Catechol-O-methyltransferase (COMT), an enzyme that metabolizes catecholamines, has recently been implicated in the modulation of pain. Specifically, low COMT activity is associated with heightened pain perception and development of musculoskeletal pain in humans as well as increased experimental pain sensitivity in rodents.
We report that the proinflammatory cytokine tumor necrosis factor α (TNFα) downregulates COMT mRNA and protein in astrocytes. Examination of the distal COMT promoter (P2-COMT) reveals a putative binding site for nuclear factor κB (NF-κB), the pivotal regulator of inflammation and the target of TNFα. Cell culture assays and functional deletion analyses of the cloned P2-COMT promoter demonstrate that TNFα inhibits P2-COMT activity in astrocytes by inducing NF-κB complex recruitment to the specific κB binding site.
Collectively, our findings provide the first evidence for NF-κB-mediated inhibition of COMT expression in the central nervous system, suggesting that COMT contributes to the pathogenesis of inflammatory pain states.
The μ-opioid receptor (OPRM1) is the principal receptor target for both endogenous and exogenous opioid analgesics. There are substantial individual differences in human responses to painful stimuli and to opiate drugs that are attributed to genetic variations in OPRM1. In searching for new functional variants, we employed comparative genome analysis and obtained evidence for the existence of an expanded human OPRM1 gene locus with new promoters, alternative exons and regulatory elements. Examination of polymorphisms within the human OPRM1 gene locus identified strong association between single nucleotide polymorphism (SNP) rs563649 and individual variations in pain perception. SNP rs563649 is located within a structurally conserved internal ribosome entry site (IRES) in the 5′-UTR of a novel exon 13-containing OPRM1 isoforms (MOR-1K) and affects both mRNA levels and translation efficiency of these variants. Furthermore, rs563649 exhibits very strong linkage disequilibrium throughout the entire OPRM1 gene locus and thus affects the functional contribution of the corresponding haplotype that includes other functional OPRM1 SNPs. Our results provide evidence for an essential role for MOR-1K isoforms in nociceptive signaling and suggest that genetic variations in alternative OPRM1 isoforms may contribute to individual differences in opiate responses.
Adrenergic receptor β2 (ADRB2) is a primary target for epinephrine. It plays a critical role in mediating physiological and psychological responses to environmental stressors. Thus, functional genetic variants of ADRB2 will be associated with a complex array of psychological and physiological phenotypes. These genetic variants should also interact with environmental factors such as physical or emotional stress to produce a phenotype vulnerable to pathological states. In this study, we determined whether common genetic variants of ADRB2 contribute to the development of a common chronic pain condition that is associated with increased levels of psychological distress and low blood pressure, factors which are strongly influenced by the adrenergic system. We genotyped 202 female subjects and examined the relationships between three major ADRB2 haplotypes and psychological factors, resting blood pressure, and the risk of developing a chronic musculoskeletal pain condition - Temporomandibular Joint Disorder (TMD). We propose that the first haplotype codes for lower levels of ADRB2 expression, the second haplotype codes for higher ADRB2 expression, and the third haplotype codes for higher receptor expression and rapid agonist-induced internalization. Individuals who carried one haplotype coding for high and one coding for low ADRB2 expression displayed the highest positive psychological traits, had higher levels of resting arterial pressure, and were about 10 times less likely to develop TMD. Thus, our data suggest that either positive or negative imbalances in ADRB2 function increase the vulnerability to chronic pain conditions such as TMD through different etiological pathways that imply the need for tailored treatment options.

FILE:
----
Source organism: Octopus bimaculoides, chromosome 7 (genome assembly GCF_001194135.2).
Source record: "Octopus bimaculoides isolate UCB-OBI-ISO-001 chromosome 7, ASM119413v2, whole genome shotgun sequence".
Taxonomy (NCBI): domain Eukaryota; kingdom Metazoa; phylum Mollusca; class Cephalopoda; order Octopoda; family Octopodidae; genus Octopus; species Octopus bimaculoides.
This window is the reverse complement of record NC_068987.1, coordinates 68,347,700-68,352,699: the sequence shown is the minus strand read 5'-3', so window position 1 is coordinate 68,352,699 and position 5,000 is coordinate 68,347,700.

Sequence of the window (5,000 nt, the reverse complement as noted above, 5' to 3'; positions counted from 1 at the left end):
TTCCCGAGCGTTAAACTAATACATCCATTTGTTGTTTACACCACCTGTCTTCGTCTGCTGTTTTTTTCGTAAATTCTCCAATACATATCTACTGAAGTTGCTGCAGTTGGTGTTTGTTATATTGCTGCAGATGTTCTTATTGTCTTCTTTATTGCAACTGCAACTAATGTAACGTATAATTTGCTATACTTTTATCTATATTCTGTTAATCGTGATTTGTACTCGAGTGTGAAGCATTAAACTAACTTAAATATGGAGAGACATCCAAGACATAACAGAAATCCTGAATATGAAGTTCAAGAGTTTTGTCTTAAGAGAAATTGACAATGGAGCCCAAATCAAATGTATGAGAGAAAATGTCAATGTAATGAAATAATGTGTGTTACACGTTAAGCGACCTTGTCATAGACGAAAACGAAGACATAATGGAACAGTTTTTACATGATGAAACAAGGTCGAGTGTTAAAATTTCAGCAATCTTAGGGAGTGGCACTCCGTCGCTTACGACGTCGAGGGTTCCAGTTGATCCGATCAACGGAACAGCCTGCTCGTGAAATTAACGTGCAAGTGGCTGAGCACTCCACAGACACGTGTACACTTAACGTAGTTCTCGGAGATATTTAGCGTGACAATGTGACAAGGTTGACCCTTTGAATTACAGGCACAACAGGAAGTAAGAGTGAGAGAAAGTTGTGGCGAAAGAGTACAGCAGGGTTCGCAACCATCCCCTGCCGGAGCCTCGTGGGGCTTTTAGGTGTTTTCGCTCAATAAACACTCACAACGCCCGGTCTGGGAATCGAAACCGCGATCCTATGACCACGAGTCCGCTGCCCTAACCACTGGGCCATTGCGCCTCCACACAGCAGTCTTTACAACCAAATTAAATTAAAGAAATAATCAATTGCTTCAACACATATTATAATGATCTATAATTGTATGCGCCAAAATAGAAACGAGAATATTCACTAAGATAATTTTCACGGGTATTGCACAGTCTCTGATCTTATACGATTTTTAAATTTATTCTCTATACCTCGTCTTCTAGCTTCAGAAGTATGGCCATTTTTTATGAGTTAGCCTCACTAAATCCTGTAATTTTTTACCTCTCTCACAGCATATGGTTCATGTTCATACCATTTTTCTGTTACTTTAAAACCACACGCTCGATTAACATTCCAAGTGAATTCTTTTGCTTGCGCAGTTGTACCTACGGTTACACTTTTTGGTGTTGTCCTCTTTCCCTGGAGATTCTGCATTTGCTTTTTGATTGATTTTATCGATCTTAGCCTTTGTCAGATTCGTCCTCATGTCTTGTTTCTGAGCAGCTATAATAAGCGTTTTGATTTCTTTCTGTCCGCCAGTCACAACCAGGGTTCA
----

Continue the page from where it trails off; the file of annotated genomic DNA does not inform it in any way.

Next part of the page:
adrenergic receptor β2; haplotype; SNPs; chronic pain; blood pressure; somatization; depression; anxiety; negative moods
Traditionally, four groups of factors have been identified in the etiology of temporomandibular disorder (TMD): anatomical variation in the masticatory system; psychosocial characteristics; pain in other body regions; and demographics. Orthodontic treatment has been variously cited both as a protective and harmful factor in TMD etiology. Recently, a search has begun for a genetic influence on TMD etiology. Genetic markers can be of additional value in identifying gene-environment interactions, that is, isolating population sub-groups, defined by genotype in which environmental influences play a relatively greater or lesser etiological role. This paper reviews concepts and study design requirements for epidemiological investigations into TMD etiology. Findings are presented from a prospective cohort study of 186 females that illustrate an example of gene-environment interaction in TMD onset. Among people with a variant of the gene encoding catechol-O-methyl-transferase, an enzyme associated with pain responsiveness, risk of developing TMD was significantly greater for subjects who reported a history of orthodontic treatment compared with subjects who did not (P=0.04). While further studies are needed to investigate TMD etiology, this genetic variant potentially could help to identify patients whose risk of developing TMD is heightened following orthodontic treatment, hence serving as a risk marker useful in planning orthodontic care.